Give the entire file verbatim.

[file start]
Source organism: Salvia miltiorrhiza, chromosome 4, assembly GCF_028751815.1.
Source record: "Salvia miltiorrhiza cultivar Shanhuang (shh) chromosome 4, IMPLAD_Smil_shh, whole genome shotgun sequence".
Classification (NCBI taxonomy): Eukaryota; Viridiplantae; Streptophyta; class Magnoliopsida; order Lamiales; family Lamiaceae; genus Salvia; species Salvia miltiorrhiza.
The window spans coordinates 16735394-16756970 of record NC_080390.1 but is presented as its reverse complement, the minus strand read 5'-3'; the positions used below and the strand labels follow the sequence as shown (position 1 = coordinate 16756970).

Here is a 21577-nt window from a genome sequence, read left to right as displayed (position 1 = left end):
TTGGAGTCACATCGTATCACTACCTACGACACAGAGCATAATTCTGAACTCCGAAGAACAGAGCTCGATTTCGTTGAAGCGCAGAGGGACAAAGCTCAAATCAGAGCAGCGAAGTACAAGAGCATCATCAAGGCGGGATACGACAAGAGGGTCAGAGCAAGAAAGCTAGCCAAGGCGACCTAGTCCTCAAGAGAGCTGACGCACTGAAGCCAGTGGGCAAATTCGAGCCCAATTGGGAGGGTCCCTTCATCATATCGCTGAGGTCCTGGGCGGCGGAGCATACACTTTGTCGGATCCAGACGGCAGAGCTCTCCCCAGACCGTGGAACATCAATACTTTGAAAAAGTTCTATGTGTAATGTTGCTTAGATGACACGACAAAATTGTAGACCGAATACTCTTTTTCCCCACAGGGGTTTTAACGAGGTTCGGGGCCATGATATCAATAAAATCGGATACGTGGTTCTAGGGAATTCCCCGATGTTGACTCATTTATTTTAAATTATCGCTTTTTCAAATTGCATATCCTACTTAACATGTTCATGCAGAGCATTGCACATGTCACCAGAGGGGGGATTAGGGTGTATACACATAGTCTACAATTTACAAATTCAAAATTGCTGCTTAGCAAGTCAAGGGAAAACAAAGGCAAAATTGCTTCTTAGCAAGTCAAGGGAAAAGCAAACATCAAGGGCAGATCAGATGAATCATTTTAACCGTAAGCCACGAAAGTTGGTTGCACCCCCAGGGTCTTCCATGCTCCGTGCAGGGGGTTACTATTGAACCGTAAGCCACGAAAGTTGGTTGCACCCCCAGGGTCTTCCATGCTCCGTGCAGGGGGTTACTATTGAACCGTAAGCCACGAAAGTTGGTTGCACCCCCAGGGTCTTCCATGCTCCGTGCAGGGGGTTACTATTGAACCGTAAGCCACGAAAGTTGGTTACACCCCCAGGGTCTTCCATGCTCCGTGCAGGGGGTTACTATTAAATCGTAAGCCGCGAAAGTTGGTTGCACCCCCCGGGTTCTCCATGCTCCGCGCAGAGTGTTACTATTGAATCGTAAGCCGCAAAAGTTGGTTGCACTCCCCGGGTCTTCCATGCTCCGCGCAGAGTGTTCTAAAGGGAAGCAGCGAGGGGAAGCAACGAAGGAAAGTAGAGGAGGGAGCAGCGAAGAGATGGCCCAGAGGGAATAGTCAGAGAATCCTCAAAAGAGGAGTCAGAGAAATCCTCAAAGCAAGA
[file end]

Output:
Source organism: Salvia miltiorrhiza, chromosome 4, assembly GCF_028751815.1.
Source record: "Salvia miltiorrhiza cultivar Shanhuang (shh) chromosome 4, IMPLAD_Smil_shh, whole genome shotgun sequence".
Classification (NCBI taxonomy): Eukaryota; Viridiplantae; Streptophyta; class Magnoliopsida; order Lamiales; family Lamiaceae; genus Salvia; species Salvia miltiorrhiza.
The window spans coordinates 16735394-16756970 of record NC_080390.1 but is presented as its reverse complement, the minus strand read 5'-3'; the positions used below and the strand labels follow the sequence as shown (position 1 = coordinate 16756970).

Here is a 21577-nt window from a genome sequence, read left to right as displayed (position 1 = left end):
TTGGAGTCACATCGTATCACTACCTACGACACAGAGCATAATTCTGAACTCCGAAGAACAGAGCTCGATTTCGTTGAAGCGCAGAGGGACAAAGCTCAAATCAGAGCAGCGAAGTACAAGAGCATCATCAAGGCGGGATACGACAAGAGGGTCAGAGCAAGAAAGCTAGCCAAGGCGACCTAGTCCTCAAGAGAGCTGACGCACTGAAGCCAGTGGGCAAATTCGAGCCCAATTGGGAGGGTCCCTTCATCATATCGCTGAGGTCCTGGGCGGCGGAGCATACACTTTGTCGGATCCAGACGGCAGAGCTCTCCCCAGACCGTGGAACATCAATACTTTGAAAAAGTTCTATGTGTAATGTTGCTTAGATGACACGACAAAATTGTAGACCGAATACTCTTTTTCCCCACAGGGGTTTTAACGAGGTTCGGGGCCATGATATCAATAAAATCGGATACGTGGTTCTAGGGAATTCCCCGATGTTGACTCATTTATTTTAAATTATCGCTTTTTCAAATTGCATATCCTACTTAACATGTTCATGCAGAGCATTGCACATGTCACCAGAGGGGGGATTAGGGTGTATACACATAGTCTACAATTTACAAATTCAAAATTGCTGCTTAGCAAGTCAAGGGAAAACAAAGGCAAAATTGCTTCTTAGCAAGTCAAGGGAAAAGCAAACATCAAGGGCAGATCAGATGAATCATTTTAACCGTAAGCCACGAAAGTTGGTTGCACCCCCAGGGTCTTCCATGCTCCGTGCAGGGGGTTACTATTGAACCGTAAGCCACGAAAGTTGGTTGCACCCCCAGGGTCTTCCATGCTCCGTGCAGGGGGTTACTATTGAACCGTAAGCCACGAAAGTTGGTTGCACCCCCAGGGTCTTCCATGCTCCGTGCAGGGGGTTACTATTGAACCGTAAGCCACGAAAGTTGGTTACACCCCCAGGGTCTTCCATGCTCCGTGCAGGGGGTTACTATTAAATCGTAAGCCGCGAAAGTTGGTTGCACCCCCCGGGTTCTCCATGCTCCGCGCAGAGTGTTACTATTGAATCGTAAGCCGCAAAAGTTGGTTGCACTCCCCGGGTCTTCCATGCTCCGCGCAGAGTGTTCTAAAGGGAAGCAGCGAGGGGAAGCAACGAAGGAAAGTAGAGGAGGGAGCAGCGAAGAGATGGCCCAGAGGGAATAGTCAGAGAATCCTCAAAAGAGGAGTCAGAGAAATCCTCAAAGCAAGA